Trump’s America: a vague soapbox

Destiny Norris 

Staff Writer

Two weeks ago, Donald Trump took the oath of office to become the 45th President of the United States.

In Washington, seated amongst his family and members of office in the United States government, former and present, Trump was ushered into his new position. His inauguration included singing, speeches, prayer, and Bible readings.

Before beginning I would like clarify a few things. I don’t want you to misunderstand what I am going to say. I am not the kind of girl who frowns on those who take a stand for what they believe in. In fact, I am often the kind of person that supports that sort of behavior, as long as it doesn’t interfere with lunch. Neither am I an anarchist or a non-patriot. I do not disagree with you if you demonstrated in a march or a protest nor do I disagree with you if you attended the inauguration with your “Trump for President” hat and a foam finger. I go forward into what I have to say with great respect for all.

Whether you attended, protested, or watched from home in your slippers, I would simply like to point out that the inauguration took place. The implications of that fact are massive. We have a new president. The leadership of our country has entirely changed. Obama and his well-dressed wife will move back to their home. Their lives will be forever changed by the former’s time in office. And, so our nation has been changed by the fingerprint he left on our government.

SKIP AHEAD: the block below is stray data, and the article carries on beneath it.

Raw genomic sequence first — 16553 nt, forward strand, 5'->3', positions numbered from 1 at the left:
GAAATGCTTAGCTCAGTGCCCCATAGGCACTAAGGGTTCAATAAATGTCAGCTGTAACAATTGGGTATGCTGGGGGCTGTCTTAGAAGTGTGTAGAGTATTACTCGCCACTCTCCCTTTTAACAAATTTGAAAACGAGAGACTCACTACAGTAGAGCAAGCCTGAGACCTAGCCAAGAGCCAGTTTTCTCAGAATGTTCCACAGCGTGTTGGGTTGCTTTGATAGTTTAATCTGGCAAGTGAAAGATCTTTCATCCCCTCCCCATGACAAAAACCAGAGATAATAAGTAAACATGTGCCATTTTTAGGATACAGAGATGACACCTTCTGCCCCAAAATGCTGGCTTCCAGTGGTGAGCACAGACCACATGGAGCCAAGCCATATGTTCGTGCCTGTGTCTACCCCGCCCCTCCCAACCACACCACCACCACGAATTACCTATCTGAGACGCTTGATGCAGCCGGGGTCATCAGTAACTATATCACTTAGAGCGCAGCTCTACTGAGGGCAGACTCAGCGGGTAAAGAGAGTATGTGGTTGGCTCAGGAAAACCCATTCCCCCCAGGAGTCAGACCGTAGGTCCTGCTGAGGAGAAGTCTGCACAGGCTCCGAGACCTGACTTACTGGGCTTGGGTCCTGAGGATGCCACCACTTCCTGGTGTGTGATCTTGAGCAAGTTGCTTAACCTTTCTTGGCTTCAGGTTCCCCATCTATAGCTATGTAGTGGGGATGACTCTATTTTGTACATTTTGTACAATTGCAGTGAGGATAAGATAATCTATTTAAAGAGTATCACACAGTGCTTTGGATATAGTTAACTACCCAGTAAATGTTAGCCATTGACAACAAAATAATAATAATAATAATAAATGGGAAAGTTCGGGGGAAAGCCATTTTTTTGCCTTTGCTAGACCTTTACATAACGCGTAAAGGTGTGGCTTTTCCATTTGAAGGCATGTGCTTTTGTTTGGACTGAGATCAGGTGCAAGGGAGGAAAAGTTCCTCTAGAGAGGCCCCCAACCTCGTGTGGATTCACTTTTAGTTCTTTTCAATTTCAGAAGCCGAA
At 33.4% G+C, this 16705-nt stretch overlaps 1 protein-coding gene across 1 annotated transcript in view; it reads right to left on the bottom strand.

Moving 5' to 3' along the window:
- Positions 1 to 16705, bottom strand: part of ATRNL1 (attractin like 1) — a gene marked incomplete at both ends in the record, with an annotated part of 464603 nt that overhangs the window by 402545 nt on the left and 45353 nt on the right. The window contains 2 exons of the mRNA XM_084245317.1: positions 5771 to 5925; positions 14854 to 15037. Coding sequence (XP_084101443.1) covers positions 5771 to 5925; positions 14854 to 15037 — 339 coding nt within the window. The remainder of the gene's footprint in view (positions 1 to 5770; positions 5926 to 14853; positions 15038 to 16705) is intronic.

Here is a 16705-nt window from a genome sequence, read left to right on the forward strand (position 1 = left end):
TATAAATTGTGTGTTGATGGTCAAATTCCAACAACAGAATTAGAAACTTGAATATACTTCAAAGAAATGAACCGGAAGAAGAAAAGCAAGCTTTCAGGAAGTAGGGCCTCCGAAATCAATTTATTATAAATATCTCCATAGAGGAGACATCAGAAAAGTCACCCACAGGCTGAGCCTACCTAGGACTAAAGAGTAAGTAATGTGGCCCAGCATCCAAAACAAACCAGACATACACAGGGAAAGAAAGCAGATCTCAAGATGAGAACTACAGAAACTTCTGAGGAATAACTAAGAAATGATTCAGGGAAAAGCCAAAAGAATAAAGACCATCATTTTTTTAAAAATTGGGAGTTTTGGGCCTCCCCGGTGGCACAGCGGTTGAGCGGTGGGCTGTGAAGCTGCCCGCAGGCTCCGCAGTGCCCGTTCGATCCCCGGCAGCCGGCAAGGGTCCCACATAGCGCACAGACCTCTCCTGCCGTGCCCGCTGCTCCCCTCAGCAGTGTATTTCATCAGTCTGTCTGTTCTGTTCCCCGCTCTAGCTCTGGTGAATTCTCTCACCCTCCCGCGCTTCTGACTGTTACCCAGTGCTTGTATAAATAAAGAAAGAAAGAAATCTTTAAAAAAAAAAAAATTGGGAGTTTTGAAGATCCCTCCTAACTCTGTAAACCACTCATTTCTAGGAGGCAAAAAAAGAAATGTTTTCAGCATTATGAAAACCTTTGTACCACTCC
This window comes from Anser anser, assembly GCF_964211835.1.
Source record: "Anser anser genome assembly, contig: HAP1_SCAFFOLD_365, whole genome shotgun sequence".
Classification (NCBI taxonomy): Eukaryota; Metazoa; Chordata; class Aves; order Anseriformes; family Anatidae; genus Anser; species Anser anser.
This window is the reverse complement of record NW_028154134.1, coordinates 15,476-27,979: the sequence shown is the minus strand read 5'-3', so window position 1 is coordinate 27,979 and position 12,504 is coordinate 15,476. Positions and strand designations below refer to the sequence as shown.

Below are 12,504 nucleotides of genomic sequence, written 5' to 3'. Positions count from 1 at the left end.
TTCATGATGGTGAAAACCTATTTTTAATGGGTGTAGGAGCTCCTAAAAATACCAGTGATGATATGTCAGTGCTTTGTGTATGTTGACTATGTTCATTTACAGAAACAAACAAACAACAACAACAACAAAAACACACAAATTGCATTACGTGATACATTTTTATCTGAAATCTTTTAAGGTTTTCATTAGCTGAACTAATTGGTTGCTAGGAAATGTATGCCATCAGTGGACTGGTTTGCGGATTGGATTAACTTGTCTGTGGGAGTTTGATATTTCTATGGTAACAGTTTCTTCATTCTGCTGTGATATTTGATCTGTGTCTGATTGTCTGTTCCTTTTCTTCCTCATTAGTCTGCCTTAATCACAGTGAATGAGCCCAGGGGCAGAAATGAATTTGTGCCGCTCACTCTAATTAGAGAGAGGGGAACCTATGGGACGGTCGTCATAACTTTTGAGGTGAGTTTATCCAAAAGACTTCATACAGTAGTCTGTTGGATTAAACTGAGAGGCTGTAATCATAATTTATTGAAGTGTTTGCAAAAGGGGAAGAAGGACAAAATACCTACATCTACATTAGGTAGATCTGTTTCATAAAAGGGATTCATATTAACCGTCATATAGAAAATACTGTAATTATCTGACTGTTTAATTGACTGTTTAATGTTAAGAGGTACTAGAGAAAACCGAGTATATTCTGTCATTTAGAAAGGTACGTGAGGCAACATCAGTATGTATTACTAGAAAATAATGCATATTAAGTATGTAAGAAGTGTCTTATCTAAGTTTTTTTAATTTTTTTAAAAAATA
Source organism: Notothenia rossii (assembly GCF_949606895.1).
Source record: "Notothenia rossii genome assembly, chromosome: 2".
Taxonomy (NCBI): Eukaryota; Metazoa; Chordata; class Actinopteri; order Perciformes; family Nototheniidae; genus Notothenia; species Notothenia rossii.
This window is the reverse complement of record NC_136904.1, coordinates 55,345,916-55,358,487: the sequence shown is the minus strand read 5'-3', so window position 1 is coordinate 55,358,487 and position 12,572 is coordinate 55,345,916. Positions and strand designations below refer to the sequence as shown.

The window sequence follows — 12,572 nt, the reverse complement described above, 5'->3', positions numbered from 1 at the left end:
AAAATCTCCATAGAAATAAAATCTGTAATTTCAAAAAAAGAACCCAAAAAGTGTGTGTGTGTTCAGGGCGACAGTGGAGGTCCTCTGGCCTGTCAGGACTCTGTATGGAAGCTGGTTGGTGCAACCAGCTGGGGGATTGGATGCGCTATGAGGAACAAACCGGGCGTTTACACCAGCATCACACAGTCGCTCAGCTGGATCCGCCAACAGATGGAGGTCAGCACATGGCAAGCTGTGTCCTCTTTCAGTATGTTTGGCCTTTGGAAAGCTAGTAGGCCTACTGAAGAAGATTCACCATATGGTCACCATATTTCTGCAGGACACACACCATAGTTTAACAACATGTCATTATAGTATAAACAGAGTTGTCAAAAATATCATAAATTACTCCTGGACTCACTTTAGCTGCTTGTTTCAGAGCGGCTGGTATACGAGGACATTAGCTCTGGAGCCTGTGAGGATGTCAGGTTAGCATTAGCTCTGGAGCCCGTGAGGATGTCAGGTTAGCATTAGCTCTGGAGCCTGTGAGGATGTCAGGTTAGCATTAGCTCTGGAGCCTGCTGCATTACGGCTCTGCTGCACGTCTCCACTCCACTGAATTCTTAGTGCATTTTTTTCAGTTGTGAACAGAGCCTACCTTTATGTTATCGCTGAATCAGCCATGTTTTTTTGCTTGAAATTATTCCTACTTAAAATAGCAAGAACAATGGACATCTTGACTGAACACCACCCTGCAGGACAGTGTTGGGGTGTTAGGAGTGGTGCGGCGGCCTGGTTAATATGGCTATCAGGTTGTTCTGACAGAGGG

As Trump was sworn in, he addressed several former presidents who were also in attendance, all who had had their time in office and left their legacy on this country’s history. Trump will do the same. For better or for worse, he is our country’s leader, and that is a fact. It is now simply, or not so simply, how things are.

Most of Trump’s inaugural speech rotated through just a few different themes. He kept coming back to the principles of unity, peace, and harmony. He talked about un-forgetting the forgotten. He talked about sharing in common goals, dreams, and life experiences. Now, whether you agree with his policies or not, what Donald had to say rings true for us now.

As we disagree, let us not disengage from our common purpose. If we are to be brutally honest with ourselves, what matters right now is not who we wanted to win the election or who we think would have done a better job leading the country; frankly, those things do not matter, because they are no longer relevant issues. What matters now is how we, as individuals, respond.

How do you treat people who hold different views from you? What are you doing to make sure that justice is served, that the marginalized are seen, that compassion is enacted?

The United States’ inaugurations are characterized by the peaceful transfer of power. And that’s the cause that I would like to see the American people take up. Peace.

We scream and shout and throw things in protest, but do we really need to fight each other when there is so much more we could be fighting for?

Donald quoted a passage from Psalms 133 in his address: “Behold, how good and pleasant it is when brothers dwell together in unity!”

When we think about America’s history, our foundations, we remember that we have become a place where people who have different skin, different culture, different dreams become brothers. Where people who have disagreed in the past discover that their hearts beat the same way. America—the beautiful, the diverse—you do not have to see the same to breath the same. Love each other. Whatever you believe, however you behave, let it all be conducive to peace.

Let your actions speak louder than words, and tell your actions to say that whoever you believed your enemy to be is no longer to be seen that way; but they are your ally in a fight for one nation, undivided.